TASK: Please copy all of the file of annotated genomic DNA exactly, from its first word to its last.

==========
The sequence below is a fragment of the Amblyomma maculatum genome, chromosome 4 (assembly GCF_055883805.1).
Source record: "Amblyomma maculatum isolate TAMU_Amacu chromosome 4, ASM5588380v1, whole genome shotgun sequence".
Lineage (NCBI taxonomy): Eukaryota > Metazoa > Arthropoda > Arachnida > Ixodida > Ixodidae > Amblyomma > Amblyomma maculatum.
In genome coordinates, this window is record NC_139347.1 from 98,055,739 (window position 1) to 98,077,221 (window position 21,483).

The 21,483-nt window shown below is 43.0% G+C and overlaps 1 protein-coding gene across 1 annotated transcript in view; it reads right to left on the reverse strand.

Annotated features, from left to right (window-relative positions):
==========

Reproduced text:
The sequence below is a fragment of the Amblyomma maculatum genome, chromosome 4 (assembly GCF_055883805.1).
Source record: "Amblyomma maculatum isolate TAMU_Amacu chromosome 4, ASM5588380v1, whole genome shotgun sequence".
Lineage (NCBI taxonomy): Eukaryota > Metazoa > Arthropoda > Arachnida > Ixodida > Ixodidae > Amblyomma > Amblyomma maculatum.
In genome coordinates, this window is record NC_139347.1 from 98,055,739 (window position 1) to 98,077,221 (window position 21,483).

The 21,483-nt window shown below is 43.0% G+C and overlaps 1 protein-coding gene across 1 annotated transcript in view; it reads right to left on the reverse strand.

Annotated features, from left to right (window-relative positions):